USDA School Lunch Problems Continue

New research paints a rosy picture of the program. But is the picture telling the whole story?


Credit: USDAgov / photo on flickr

Earlier this month, JAMA Pediatrics, published by the Journal of the American Medical Association (JAMA), posted a new study on the impact of the Healthy, Hunger-Free Kids Act, the controversial 2010 school-lunch reforms championed by First Lady Michelle Obama and passed by Congress.

The study, by four University of Washington researchers, looked at nearly 1.75 million meals served at three middle and three high schools in Washington State between 2011 and 2014.

The researchers sought to determine the nutritional quality of foods chosen by students, along with school lunch participation rates, both before and after the implementation of the new school-lunch standards mandated under the Healthy, Hunger-Free Kids Act of 2010.

The authors are clearly HHFKA fans. The first paragraph of their op-ed describes the school-lunch reforms in glowing terms, with words like "important," "tremendous," and "dramatically" used to label the reforms.

They conclude that students are selecting healthier food and eating fewer calories under the new law. They also conclude that the new law did not—contrary to numerous reports in recent years—reduce student participation in the school-lunch program.

In an op-ed that appears alongside the study, a pair of University of Maryland researchers, Erin R. Hager and Lindsey Turner, both researchers with the University of Maryland School of Medicine, argue that if student resistance to HHFKA meals existed, it has all but ended. They point to research they say shows "that any initial reactivity by students to the meal pattern changes quickly dissipated and the argument that students are abandoning school meals programs in droves is not valid." They also point to "anecdotal reports from schools on declines in lunch participation" after the HHFKA reforms. Hager and Turner also discount the problem of food waste, claiming that "plate waste has not been problematic."

Taken as a whole, both the Washington State study and the Hager and Turner op-ed paint a rosy picture of the USDA National School Lunch Program. But is it an accurate one?

For example, many students eligible for free- or reduced-price meals at the Washington State schools chose not to participate in the school-lunch program.

The authors are correct that the decrease in participation is statistically tiny. Their data showed only a slight decrease in meal participation at the schools, from 47 percent to 46 percent, after implementation of the HHFKA reforms. But because 54 percent of students at the Washington schools that were part of the study are eligible for free and reduced-price meals, we can conclude that a significant percentage of students eligible for no-cost or low-cost meals chose not to participate in the program.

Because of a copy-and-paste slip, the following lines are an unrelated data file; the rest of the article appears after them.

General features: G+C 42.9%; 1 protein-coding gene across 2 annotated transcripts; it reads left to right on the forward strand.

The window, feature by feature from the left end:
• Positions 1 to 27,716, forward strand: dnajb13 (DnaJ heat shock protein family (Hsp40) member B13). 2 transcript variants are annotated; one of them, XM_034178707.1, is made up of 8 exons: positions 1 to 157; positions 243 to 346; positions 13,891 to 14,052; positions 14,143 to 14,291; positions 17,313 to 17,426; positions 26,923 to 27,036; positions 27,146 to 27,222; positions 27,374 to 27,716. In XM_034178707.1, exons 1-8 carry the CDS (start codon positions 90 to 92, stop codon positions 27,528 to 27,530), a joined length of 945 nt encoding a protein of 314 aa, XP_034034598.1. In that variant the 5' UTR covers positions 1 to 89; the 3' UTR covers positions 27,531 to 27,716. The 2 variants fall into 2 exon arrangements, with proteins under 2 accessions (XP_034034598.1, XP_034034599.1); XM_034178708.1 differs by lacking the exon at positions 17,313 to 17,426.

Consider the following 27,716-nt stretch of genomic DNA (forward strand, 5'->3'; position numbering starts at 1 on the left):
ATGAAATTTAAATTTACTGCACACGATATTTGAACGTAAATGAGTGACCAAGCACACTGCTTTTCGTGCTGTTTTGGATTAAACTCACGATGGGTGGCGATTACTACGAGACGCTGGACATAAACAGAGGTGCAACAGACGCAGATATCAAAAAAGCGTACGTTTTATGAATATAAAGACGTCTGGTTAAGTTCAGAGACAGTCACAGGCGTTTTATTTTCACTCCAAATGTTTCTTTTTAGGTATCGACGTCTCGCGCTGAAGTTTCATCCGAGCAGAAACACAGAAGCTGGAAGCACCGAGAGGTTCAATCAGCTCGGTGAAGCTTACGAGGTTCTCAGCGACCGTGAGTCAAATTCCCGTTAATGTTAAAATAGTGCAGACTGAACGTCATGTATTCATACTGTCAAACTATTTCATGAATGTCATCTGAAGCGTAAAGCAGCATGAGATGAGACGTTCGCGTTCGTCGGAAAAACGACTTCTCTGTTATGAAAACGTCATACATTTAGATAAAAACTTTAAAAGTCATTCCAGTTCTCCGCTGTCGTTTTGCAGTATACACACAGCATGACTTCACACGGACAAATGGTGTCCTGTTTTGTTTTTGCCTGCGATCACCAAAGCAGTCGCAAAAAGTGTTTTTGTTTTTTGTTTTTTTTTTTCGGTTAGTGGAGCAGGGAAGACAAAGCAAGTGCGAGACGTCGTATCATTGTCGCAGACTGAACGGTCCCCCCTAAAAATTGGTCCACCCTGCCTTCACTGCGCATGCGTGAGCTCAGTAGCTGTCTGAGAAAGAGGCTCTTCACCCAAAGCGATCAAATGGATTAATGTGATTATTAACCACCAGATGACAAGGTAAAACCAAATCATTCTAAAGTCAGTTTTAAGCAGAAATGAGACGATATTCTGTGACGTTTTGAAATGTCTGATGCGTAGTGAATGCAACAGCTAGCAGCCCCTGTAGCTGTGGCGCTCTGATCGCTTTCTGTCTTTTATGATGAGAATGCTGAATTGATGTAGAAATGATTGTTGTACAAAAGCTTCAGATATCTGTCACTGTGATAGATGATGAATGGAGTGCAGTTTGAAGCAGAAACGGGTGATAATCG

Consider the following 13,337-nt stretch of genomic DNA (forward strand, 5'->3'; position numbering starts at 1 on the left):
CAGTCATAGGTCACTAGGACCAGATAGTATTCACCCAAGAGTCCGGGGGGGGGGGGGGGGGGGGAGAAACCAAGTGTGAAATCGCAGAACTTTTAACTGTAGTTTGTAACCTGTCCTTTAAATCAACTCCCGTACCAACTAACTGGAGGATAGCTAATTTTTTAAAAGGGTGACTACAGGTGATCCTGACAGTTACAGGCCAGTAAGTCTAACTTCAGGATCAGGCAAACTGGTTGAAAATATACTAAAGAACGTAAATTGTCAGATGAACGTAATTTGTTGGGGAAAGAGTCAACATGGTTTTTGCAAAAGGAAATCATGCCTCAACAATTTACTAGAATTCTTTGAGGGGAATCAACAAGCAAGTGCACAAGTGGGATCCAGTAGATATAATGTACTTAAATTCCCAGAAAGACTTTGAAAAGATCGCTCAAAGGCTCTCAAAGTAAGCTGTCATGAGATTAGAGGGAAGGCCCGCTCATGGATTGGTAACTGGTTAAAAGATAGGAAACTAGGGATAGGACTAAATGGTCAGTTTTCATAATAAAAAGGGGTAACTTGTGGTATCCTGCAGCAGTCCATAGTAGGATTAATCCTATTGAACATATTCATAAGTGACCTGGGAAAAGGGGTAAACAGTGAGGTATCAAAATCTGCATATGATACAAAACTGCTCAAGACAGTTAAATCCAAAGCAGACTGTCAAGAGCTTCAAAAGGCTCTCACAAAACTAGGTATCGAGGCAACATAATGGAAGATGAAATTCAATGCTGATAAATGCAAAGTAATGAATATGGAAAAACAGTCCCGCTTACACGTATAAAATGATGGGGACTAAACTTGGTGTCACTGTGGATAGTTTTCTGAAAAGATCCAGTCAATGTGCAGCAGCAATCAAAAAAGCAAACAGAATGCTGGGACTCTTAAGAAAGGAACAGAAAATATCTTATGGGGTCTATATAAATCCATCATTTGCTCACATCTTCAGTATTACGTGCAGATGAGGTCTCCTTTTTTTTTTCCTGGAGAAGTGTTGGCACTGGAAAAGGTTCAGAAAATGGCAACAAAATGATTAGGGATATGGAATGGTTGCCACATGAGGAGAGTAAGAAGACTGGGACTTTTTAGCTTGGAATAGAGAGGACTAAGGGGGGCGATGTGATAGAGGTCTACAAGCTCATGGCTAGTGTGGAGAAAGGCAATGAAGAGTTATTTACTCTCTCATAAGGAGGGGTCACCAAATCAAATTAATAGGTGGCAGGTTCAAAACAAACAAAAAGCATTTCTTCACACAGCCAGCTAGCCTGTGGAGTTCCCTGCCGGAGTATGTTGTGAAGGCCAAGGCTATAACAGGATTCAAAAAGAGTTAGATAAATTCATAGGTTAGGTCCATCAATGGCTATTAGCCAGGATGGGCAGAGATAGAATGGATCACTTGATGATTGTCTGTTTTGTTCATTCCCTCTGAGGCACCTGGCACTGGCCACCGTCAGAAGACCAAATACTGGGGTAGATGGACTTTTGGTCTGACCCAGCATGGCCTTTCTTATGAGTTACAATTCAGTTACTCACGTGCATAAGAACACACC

That's meaningful because data on participation in the broader USDA National School Lunch Program are grim, and worsening.

According to federal government data, the USDA School Lunch Program served 258 million fewer lunches in 2014 than it did at its high point, in 2010. The number of students paying full price for school lunches today—now 8.8 million—is at its lowest point in recorded history.

Data on the amount of food waste the National School Lunch Program promotes are equally grim. One study estimates that the amount of food waste caused by the USDA National School Lunch Program each year could top $1.23 billion. Another study, this one by the federal government's own nonpartisan General Accountability Office, found that nearly every state—48 out of 50—reported they "faced challenges" from food waste under the HHFKA rules.

As I've noted before, kids whose families can afford for them to eat something else than USDA school lunches are doing just that. Increasingly, only kids who must eat school lunches do so. The Washington State study shows that even kids whose families are struggling to make ends meet are turning away from the program.

What's more, "participation" is a weasel word if ever there were one. For example, students "participate" in a meal by "taking" a meal, but may never eat the meal. That problem—which leads to increased food waste—is one that existed before the HHFKA reforms but which much anecdotal and some hard data shows has happened with greater frequency after the 2010 reforms. And students may be "offered" the increased servings of fruits and vegetables mandated under the law, but they may not "take" those increased servings.

Reports have taken note of this severe weakness of the Washington State study.

"One limitation of the study is that the researchers looked at the foods that were selected by the students and did not look at whether they ate the items," a Time piece on the new JAMA Pediatrics study notes.

So are kids eating healthier food? This study—like many others—doesn't answer that question. While it has a good deal to say about participation in the USDA's National School Lunch Program, it has little or nothing to say about whether or not the food students take is being eaten.

I think there are far better ways to feed hungry students than relying on the USDA to do the job. I'd love to see an end to the National School Lunch Program. In its place, I'd love to see better alternatives. I've proposed one such alternative, in detail, here.

If researchers choose to wear rose-colored glasses to describe the National School Lunch Program, they're free to do so. But it's important to recognize they're not seeing straight.